Skvarla, who chairs the advisory board, said the panel would play a role in the commission’s ongoing effort to develop both a “master list” of objects related to the Senate that had been lost or sold over the years — such as Old Supreme Court furnishings and historic Russell Senate Office Building “partner” desks — as well as a “wish list” of items it would like to have but has yet to locate, such as New York cabinetmaker Thomas Constantine’s 48 original Senate chamber chairs and portraits of “key Senate figures” such as Henry Cabot Lodge (R-Mass.) and Thomas Hart Benton (D-Mo.).

Skvarla said the commission also hopes to expand the Senate’s collection of “important American artists” depicting “significant American events,” specifically those related to women’s rights and civil rights.

The newly assembled panel of in-house experts should also largely eliminate the need for future “ad hoc advisory boards,” which have been convened over the years to assist with projects such as commissions of former Senate leaders, said Skvarla. Although the advisory board is expected to meet only a couple of times a year, former National Portrait Gallery director and board member Alan Fern said that much of its work would likely be carried out on an informal, ongoing basis with individual members consulted for advice depending on the subject. Already, a subcommittee of board members is providing advice on the selection of the artist who will paint the “Connecticut Compromise” scene intended for the Reception Room, Skvarla said.

To further this effort, the fiscal 2004 legislative branch appropriations bill created a Senate Preservation Fund seeded with $500,000. That fund, Skvarla said, provides a means for the commission to accept financial gifts for the first time. Moreover, because the bulk of Capitol Preservation Commission monies had been earmarked for the Capitol Visitor Center, the Senate Commission on Art had, prior to the new fund’s creation, been without a significant fund “to tap into” to pay for larger-scale acquisitions, she said.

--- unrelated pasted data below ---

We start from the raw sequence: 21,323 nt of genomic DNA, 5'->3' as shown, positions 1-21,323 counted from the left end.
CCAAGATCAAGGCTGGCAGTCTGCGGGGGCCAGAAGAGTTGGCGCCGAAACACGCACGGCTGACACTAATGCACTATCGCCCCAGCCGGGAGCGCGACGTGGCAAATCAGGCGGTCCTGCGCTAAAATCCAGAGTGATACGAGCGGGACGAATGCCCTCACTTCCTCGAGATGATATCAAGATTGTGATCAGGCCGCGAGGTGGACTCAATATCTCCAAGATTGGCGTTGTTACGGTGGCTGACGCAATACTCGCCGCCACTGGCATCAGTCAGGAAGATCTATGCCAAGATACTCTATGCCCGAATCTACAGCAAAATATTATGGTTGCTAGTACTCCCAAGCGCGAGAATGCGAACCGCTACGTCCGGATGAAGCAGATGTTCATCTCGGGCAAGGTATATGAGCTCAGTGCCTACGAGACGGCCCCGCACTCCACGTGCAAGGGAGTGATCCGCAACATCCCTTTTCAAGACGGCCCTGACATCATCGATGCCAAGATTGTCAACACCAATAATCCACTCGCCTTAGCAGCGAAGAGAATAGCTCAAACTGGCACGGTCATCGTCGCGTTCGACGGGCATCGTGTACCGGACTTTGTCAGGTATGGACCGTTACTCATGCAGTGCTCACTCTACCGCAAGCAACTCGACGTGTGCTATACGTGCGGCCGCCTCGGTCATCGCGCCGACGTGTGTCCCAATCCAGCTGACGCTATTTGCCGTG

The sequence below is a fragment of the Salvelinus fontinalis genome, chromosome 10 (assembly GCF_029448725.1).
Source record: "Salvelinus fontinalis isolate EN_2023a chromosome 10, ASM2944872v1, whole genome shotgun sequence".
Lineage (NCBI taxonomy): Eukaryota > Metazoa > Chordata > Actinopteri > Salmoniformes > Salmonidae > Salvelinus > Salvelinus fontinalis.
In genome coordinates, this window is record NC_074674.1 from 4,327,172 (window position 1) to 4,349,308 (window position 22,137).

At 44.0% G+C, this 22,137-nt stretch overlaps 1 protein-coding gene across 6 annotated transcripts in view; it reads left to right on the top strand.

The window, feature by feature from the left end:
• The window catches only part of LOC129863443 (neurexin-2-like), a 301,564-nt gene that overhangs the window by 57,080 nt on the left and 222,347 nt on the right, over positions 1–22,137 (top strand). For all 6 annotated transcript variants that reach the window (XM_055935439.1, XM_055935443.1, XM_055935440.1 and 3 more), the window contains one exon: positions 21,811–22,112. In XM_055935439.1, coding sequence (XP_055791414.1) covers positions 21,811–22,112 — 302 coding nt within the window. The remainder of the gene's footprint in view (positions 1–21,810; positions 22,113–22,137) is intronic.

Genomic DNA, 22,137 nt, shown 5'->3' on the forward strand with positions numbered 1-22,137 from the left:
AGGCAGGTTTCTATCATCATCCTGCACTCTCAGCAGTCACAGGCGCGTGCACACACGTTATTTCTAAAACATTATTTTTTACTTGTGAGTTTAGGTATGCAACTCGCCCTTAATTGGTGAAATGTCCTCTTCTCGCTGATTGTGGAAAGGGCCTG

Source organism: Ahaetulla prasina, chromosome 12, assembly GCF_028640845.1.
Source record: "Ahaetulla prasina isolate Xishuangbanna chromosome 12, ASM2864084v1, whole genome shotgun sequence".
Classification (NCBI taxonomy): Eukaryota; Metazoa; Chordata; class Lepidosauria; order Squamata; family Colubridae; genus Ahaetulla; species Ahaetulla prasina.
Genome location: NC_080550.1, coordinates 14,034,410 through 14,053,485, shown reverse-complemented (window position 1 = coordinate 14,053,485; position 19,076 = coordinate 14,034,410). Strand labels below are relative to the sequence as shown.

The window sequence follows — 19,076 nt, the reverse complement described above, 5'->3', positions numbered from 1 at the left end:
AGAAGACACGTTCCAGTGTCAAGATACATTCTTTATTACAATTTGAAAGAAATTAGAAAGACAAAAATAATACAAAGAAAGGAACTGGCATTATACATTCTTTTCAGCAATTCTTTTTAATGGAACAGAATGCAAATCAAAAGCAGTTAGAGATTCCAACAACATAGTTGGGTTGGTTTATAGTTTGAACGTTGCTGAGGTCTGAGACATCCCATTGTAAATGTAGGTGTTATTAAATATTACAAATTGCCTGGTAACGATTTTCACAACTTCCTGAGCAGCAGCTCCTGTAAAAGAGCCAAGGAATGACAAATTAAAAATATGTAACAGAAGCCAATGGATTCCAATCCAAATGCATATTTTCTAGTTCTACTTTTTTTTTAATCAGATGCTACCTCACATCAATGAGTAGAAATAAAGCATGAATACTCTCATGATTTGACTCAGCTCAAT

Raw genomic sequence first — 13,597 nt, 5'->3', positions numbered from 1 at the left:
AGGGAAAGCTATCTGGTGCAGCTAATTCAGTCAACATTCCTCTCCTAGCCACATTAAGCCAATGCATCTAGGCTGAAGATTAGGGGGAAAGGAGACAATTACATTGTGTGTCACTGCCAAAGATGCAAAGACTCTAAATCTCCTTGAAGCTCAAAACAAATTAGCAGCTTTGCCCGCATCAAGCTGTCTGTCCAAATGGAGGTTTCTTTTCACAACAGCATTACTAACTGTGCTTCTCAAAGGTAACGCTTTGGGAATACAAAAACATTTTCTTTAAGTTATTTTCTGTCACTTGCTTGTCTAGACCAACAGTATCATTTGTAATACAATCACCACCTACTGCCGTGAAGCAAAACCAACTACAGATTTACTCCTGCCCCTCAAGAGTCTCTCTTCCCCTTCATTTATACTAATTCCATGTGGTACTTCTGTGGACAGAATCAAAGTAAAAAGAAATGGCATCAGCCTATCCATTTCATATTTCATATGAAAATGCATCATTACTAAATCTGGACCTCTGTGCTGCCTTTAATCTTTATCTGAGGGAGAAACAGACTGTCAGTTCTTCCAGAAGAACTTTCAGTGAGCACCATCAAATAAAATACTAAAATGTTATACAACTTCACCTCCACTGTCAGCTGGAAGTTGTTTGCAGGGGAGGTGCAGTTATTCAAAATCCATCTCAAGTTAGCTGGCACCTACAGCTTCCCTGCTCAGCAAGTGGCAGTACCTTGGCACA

A second advisory board, expected to be finalized before the end of the year, will serve as the fundraising vehicle to help replenish the fund as well as facilitate donations to the collection, said Skvarla. This future board should lessen the chance that when important works come up for sale they are lost to private collectors due to lack of funds — such as what initially occurred in 1993 when the Senate was unable to purchase an elaborate chair used by Vice President Charles Curtis in his Russell office. (That story, Skvarla noted, had a happy ending, with the chair’s current owner eventually agreeing to lend it to the collection after a 70-year absence with plans to deed it to the Senate.)

For much of the Senate’s early history, objects were routinely sold at “yard sale”-like venues in the Capitol, Skvarla said. Despite the existence of a historic property inventory since the 1970s as well as a 1983 Rules Committee directive formalizing the process of selling surplused furniture, in reality, loopholes remained in the oversight of artifacts.

“If a chairman, if somebody petitioned Rules committee and wanted [something], Rules committee said, ‘OK,’” said Skvarla, referring to Senate office building furnishings. Finally, last year Rules ranking member Chris Dodd (D-Conn.) introduced — and the Senate passed — a resolution prohibiting the removal of art and historic artifacts from the Capitol or Senate office buildings by Members or staff.

“We are not going to go after those people and say they have to bring it back, but we would love for them to recognize the importance of bringing it back,” Skvarla said of items that have left the Senate collection over the years.

“We should probably go on the ‘Antiques Road Show’ one time and sort of say, ‘These are the things we are looking for,’” she laughed.